Scandinavian (Viking Age)

The period from the earliest recorded raids in the late 8th century AD until the Norman conquest of England in 1066 AD is commonly known as the Viking Age in the history of the Scandinavians. The Viking Age lasted until the mid-11th century, when the Christianization of Scandinavia was largely completed.

Slav (Viking Age)

The period from the earliest recorded raids in the late 8th century AD until the Norman conquest of England in 1066 AD is commonly known as the Viking Age in the history of the Scandinavians. The Viking Age lasted until the mid-11th century, when the Christianization of Scandinavia was largely completed.

Tagar culture

The Tagar culture flourished between the 8th and 2nd centuries BC and covered the region of the Minusinsk Basin in the upper reaches of the Yenisei River. Livestock breeding constituted the economic basis of the culture, whose people combined semi-settled and migratory types of herding.


The Thracians were a group of Indo-European tribes inhabiting a large area in Eastern and Southeastern Europe. The first historical record of the Thracians is found in the Iliad, where they are described as allies of the Trojans in the Trojan War against the Ancient Greeks. By the 5th century BC, the Thracian population was large enough that Herodotus called them the second most numerous people in the part of the world known by him, and potentially the most powerful, if not for their lack of unity.

Germanic (Poprad) vandal

Vandal (Poprad)

Around the mid 2nd century AD, there was a significant migration by Germanic tribes towards the southeast, creating turmoil along the entire Roman frontier. The 6th century Roman historian Procopius noted that the Goths, Gepids and Vandals were physically and culturally identical, suggesting a common origin.

Villanovan culture

A culture that is identifiably Etruscan developed in Italy about 900 BC, approximately with the Iron Age Villanovan culture, regarded as the oldest phase of Etruscan civilization, and derived from the previous late Bronze Age Proto-Villanovan culture.

Visigoth (Iberia)

The Goths were an early Germanic people, two of whose branches, the Visigoths and the Ostrogoths, played an important role in the fall of the Western Roman Empire. Possibly originating in southern Sweden, the Goths are mentioned by Roman authors as living in the Vistula basin in northern Poland in the 1st century AD. During the subsequent centuries the Goths expanded towards the Black Sea, where they replaced the Sarmatians as the dominant power. Under their leader Alaric I, the Visigoths embarked on a long migration within the Roman Empire, notably sacking Rome in 410 AD, and eventually settled in Gaul and Iberia, where they founded the Visigothic Kingdom.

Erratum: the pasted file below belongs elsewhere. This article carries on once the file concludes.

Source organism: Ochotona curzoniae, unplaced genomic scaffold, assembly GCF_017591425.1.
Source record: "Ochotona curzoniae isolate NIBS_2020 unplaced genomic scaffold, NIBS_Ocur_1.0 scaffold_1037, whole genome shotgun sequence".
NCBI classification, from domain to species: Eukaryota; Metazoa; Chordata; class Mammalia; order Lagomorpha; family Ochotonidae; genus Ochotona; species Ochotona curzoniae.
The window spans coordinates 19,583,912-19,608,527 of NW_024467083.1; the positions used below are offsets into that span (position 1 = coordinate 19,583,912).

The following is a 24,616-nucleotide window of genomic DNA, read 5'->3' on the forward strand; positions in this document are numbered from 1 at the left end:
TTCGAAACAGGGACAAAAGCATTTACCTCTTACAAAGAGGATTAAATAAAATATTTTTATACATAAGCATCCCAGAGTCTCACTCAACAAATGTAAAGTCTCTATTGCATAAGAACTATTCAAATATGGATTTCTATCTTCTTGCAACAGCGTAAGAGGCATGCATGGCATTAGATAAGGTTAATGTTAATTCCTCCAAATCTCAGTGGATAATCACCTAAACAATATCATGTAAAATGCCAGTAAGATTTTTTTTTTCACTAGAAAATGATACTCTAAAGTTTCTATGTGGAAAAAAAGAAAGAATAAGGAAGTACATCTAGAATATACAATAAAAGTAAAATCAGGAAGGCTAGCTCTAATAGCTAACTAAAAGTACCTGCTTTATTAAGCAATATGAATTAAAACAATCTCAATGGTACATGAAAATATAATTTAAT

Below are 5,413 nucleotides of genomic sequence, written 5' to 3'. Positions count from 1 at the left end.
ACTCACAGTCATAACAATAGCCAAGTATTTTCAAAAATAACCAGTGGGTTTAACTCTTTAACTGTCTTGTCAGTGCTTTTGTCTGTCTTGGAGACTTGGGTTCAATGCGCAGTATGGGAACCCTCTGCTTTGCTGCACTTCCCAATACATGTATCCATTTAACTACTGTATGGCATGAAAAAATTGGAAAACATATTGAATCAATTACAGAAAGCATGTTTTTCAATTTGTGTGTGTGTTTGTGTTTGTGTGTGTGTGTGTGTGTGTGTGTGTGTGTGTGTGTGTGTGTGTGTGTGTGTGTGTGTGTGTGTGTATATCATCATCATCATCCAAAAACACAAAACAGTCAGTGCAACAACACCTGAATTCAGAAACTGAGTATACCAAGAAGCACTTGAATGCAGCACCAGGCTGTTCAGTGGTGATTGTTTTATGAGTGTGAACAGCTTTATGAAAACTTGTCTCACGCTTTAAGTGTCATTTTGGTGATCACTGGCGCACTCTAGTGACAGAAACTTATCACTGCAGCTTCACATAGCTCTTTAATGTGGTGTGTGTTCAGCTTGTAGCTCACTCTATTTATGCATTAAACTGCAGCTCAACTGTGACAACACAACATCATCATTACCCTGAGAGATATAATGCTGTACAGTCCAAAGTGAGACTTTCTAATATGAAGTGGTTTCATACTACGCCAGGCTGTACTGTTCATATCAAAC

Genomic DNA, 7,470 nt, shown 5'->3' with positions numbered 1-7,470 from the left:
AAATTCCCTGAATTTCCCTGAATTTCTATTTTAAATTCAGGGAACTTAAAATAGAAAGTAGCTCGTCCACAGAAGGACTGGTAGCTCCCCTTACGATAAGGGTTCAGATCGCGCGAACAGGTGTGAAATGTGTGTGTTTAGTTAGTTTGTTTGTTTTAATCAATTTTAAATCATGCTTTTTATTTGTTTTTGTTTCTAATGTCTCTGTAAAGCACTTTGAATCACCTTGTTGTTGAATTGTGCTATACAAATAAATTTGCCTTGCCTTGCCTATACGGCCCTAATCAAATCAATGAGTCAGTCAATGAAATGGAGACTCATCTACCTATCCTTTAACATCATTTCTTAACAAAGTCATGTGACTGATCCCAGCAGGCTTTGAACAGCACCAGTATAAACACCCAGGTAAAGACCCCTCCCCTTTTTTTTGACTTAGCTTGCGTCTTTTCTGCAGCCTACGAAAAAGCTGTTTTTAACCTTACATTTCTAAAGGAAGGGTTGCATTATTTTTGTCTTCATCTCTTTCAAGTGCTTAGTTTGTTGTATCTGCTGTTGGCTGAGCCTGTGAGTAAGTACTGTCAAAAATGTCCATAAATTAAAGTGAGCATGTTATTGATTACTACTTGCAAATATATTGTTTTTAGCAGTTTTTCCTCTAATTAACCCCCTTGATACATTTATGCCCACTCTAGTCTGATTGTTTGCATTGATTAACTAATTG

Western Scythian

The Scythians were a nomadic people who migrated westward from Central Asia. They replaced the Cimmerians as the dominant power on the Pontic Steppe. According to Heredotus, the Scythians, in pursuit of the Cimmerians, crossed the Caucasus and ravaged West Asia. After losing control over Media, they continued intervening in West Asian affairs, playing a leading role in the destruction of the Assyrian Empire in the Sack of Nineveh. In the aftermath of conflict between Macedon and the Scythians, the Celts seem to have displaced the Scythians from the Balkans; while in the east, the Sarmatians gradually overwhelmed them.


The Wusun were a people who are known to have occupied the Ili River Basin from the 2nd century BC to the 2nd century AD. The Wusun originally lived between the Qilian Mountains and Gansu near the Yuezhi. Around 176 BC the Yuezhi were raided by the Xiongnu, who subsequently attacked the Wusun, killing their leader and seizing their land.


After the downfall of the Xiongnu, the Xianbei replaced them with a loose confederacy. The Xianbei derived from the context of the Donghu, who are likely to have contained the linguistic ancestors of the Mongols. Later branches and descendants of the Xianbei include the Tabghach and Khitan, who seem to have been linguistically Para-Mongolic.


The Xiongnu were a tribal confederation of nomadic peoples who, according to ancient Chinese sources, inhabited the eastern steppe from the 3rd century BC to the late 1st century AD. After their previous rivals, the Yuezhi, migrated into Central Asia during the 2nd century BC, the Xiongnu became a dominant power on the eastern steppe, centered on an area known later as Mongolia. The Xiongnu were also active in areas now part of Siberia, Inner Mongolia, Gansu and Xinjiang. Their relations with adjacent Chinese dynasties to the south-east were complex, with repeated periods of conflict and intrigue, alternating with exchanges of tribute, trade, and marriage treaties.